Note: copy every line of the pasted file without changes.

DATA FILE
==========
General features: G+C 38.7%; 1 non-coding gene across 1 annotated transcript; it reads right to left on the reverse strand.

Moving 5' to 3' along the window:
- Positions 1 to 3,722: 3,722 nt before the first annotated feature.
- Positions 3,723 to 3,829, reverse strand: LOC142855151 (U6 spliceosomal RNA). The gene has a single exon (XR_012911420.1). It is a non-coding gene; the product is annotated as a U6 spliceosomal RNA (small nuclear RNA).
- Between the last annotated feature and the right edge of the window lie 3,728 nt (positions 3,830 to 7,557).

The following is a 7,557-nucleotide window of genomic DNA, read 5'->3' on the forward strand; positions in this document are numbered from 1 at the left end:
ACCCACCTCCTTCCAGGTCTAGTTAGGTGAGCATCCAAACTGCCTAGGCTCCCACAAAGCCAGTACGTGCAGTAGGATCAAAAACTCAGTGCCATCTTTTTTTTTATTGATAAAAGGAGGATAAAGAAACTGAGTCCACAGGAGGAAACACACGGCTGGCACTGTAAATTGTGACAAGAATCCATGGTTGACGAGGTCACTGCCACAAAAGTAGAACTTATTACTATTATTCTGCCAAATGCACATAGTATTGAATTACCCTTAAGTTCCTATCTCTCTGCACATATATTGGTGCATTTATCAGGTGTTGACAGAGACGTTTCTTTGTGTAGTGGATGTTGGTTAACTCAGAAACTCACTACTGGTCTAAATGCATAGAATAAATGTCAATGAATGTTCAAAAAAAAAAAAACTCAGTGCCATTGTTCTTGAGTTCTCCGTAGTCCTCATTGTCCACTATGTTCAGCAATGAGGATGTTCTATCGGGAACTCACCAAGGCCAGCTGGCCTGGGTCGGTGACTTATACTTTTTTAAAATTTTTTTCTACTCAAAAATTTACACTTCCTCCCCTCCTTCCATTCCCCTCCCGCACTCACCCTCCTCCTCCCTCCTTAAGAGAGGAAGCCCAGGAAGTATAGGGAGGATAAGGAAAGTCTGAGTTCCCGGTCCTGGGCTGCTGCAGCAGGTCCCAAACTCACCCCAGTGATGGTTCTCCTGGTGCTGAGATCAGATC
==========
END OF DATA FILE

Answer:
General features: G+C 38.7%; 1 non-coding gene across 1 annotated transcript; it reads right to left on the reverse strand.

Moving 5' to 3' along the window:
- Positions 1 to 3,722: 3,722 nt before the first annotated feature.
- Positions 3,723 to 3,829, reverse strand: LOC142855151 (U6 spliceosomal RNA). The gene has a single exon (XR_012911420.1). It is a non-coding gene; the product is annotated as a U6 spliceosomal RNA (small nuclear RNA).
- Between the last annotated feature and the right edge of the window lie 3,728 nt (positions 3,830 to 7,557).

The following is a 7,557-nucleotide window of genomic DNA, read 5'->3' on the forward strand; positions in this document are numbered from 1 at the left end:
ACCCACCTCCTTCCAGGTCTAGTTAGGTGAGCATCCAAACTGCCTAGGCTCCCACAAAGCCAGTACGTGCAGTAGGATCAAAAACTCAGTGCCATCTTTTTTTTTATTGATAAAAGGAGGATAAAGAAACTGAGTCCACAGGAGGAAACACACGGCTGGCACTGTAAATTGTGACAAGAATCCATGGTTGACGAGGTCACTGCCACAAAAGTAGAACTTATTACTATTATTCTGCCAAATGCACATAGTATTGAATTACCCTTAAGTTCCTATCTCTCTGCACATATATTGGTGCATTTATCAGGTGTTGACAGAGACGTTTCTTTGTGTAGTGGATGTTGGTTAACTCAGAAACTCACTACTGGTCTAAATGCATAGAATAAATGTCAATGAATGTTCAAAAAAAAAAAAACTCAGTGCCATTGTTCTTGAGTTCTCCGTAGTCCTCATTGTCCACTATGTTCAGCAATGAGGATGTTCTATCGGGAACTCACCAAGGCCAGCTGGCCTGGGTCGGTGACTTATACTTTTTTAAAATTTTTTTCTACTCAAAAATTTACACTTCCTCCCCTCCTTCCATTCCCCTCCCGCACTCACCCTCCTCCTCCCTCCTTAAGAGAGGAAGCCCAGGAAGTATAGGGAGGATAAGGAAAGTCTGAGTTCCCGGTCCTGGGCTGCTGCAGCAGGTCCCAAACTCACCCCAGTGATGGTTCTCCTGGTGCTGAGATCAGATC